“ballet in a telephone booth”

 

 

 

“… it was as a columnist that Mr. Baker made his name. Based at first in Washington, he recalled that he had to feel his way in the new genre of spoof and jape. ‘Nobody knew what the column was going to be,” he told the writer Nora Ephron. “I didn’t. The Times didn’t.’

“But soon he was doing what he called his ‘ballet in a telephone booth,’ creating in the confined space of 750 words satirical dialogues, parodies and burlesques of politicians and the whirling capital circus. …”

 

— “Russell Baker, Pulitzer-Winning Times Columnist and Humorist, Dies at 93,” By Robert D. McFadden, The New York Times, January 22, 2019

 

 
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I think I know what Russell Baker meant (I grieve for his passing) by “ballet in a telephone booth”: He meant writing a compelling, funny, readable, coherent op-ed piece within the confines, so to speak, of a strict word limit of 750 words.

In the days of totally printed publications, word limits, the equivalent of what constitutes space limitations, were particularly important. The number of pages in a newspaper or magazine was more of less fixed and there had to be lots of room for advertising.

I experienced this. I worked for a while as an intern and, subsequently, a freelancer on a daily metropolitan newspaper. And, I also wrote reference book entries as a freelancer. The length of the reference book articles was strictly set, with some variation among entries depending upon how important the subject of the entry (article) was.

Later, I was a freelance book reviewer, Same thing. There was strict word limit. In the case of a newspaper, it was usually something like 600 or 750 words. My review in the Indianapolis Star of Bill Clinton’s autobiography My Life, a book over 1,000 pages long, was 600 words long (the review, that is).
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In my post

 

 

“the importance of professionalism (as seen by a writer)”

 

https://rogers-rhetoric.com/2018/12/28/the-importance-of-professionalism-as-seen-by-a-writer/

 

I wrote that a professional writer has “to be able to write to specs, adhering to a specific word limit (not to be exceeded under any circumstances; I found out that 600 words means 600 words, not 625 or 650; your editor does not want to have to do the work of cutting your submission to achieve the right length); and … to ‘shoehorn’ in ideas and information that you want to include in a piece — within, so to speak, a tight space.”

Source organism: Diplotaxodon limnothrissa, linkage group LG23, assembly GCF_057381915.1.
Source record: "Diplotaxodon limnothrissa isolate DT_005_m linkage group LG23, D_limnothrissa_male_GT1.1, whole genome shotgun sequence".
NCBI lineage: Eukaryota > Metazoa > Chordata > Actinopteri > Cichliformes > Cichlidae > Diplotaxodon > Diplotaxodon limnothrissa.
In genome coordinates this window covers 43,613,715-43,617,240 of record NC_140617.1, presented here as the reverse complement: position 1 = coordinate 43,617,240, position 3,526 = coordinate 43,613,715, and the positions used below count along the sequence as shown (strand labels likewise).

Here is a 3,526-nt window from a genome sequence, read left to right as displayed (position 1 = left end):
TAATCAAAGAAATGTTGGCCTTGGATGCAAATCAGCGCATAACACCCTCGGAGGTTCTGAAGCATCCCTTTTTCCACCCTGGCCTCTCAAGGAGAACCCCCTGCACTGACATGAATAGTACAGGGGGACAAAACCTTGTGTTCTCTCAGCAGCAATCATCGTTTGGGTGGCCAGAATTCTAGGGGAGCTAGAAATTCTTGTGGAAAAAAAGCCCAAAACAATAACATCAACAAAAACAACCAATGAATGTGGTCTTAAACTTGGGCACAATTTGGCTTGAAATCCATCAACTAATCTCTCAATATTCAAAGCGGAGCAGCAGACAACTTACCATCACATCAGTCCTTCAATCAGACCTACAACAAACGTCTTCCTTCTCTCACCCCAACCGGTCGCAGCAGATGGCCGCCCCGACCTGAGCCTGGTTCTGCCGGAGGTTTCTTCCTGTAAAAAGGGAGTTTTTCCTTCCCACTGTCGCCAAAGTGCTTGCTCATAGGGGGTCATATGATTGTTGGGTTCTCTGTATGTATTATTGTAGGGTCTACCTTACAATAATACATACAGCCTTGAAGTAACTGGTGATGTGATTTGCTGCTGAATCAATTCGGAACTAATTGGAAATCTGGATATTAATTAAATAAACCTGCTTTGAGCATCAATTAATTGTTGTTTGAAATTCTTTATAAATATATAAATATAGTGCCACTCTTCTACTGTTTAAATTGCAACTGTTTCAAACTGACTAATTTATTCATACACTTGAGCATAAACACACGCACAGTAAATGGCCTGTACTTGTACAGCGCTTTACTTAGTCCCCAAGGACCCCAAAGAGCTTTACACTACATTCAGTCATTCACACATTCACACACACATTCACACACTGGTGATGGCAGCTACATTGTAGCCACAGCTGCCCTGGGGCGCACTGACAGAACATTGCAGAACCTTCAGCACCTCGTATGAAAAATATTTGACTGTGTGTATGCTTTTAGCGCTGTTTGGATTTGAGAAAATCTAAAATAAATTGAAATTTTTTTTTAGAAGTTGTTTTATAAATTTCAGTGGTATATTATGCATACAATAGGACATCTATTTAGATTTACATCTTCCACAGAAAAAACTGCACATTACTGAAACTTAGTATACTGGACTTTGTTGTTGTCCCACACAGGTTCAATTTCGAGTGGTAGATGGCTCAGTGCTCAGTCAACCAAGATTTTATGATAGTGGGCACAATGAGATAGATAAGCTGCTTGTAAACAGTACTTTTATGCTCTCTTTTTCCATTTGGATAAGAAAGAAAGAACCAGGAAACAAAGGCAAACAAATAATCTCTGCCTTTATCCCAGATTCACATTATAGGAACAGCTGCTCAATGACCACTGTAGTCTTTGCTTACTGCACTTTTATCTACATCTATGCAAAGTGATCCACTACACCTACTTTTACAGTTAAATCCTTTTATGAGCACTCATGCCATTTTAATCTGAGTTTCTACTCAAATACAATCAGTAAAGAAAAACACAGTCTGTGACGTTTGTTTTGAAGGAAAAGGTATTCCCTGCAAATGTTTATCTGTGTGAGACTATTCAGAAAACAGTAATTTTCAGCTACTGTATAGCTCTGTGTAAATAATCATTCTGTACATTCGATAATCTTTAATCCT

The key idea here, the required skill — it’s one that sets professionals apart from amateurs — is what Russell Baker termed a “ballet in a telephone booth.” His coinage gets across the idea of skill or grace under pressure: the pressure being the constraints of a space limitation. It’s the same thing I meant by shoehorning in ideas and information.

 

One wants to be clear and concise. One has to cover the subject. Yet one doesn’t want to be dull. The writer wants the piece to be readable, and to have its own slant or edge: an authorial voice, a tone.
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Here are two examples of book reviews of mine where I achieved this — if I may say so — admirably.

 

o’connor

 

Roger W. Smith, review of A Family of His Own: A Life of Edwin O’Connor by Charles F. Duffy, The New York Sun, January 8, 2004

 

rws review of edwin o’connor bio by charles f. duffy

 

roger-w-smith-review-of-link-the-vast-and-terrible-drama-dreiser-studies-2004

 

Roger W. Smith, review of The Vast and Terrible Drama: American Literary Naturalism in the Late Nineteenth Century by Eric Carl Link, Dreiser Studies, winter 2004

 

 

 

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What I would say about these book reviews — in praise of myself, and in the interests of demonstrating elements of good writing — is that they were written with strict requirements regarding length and, to some extent, a tone suitable for the type of publication and its readership. Yet, within these parameters, there is a clear authorial voice (mine), a definite slant. (One can see that a “critical thinking cap” is being worn.) And, in addition, interesting sidelights or digressions and pieces of information as well as related ideas, writings, or topics that occurred to me, which the reader might not have thought of, but are thought provoking, are worked in, all within the tight confines that any op-ed writer or book reviewer faces.

 

 

— posted by Roger W. Smith

   January 2019

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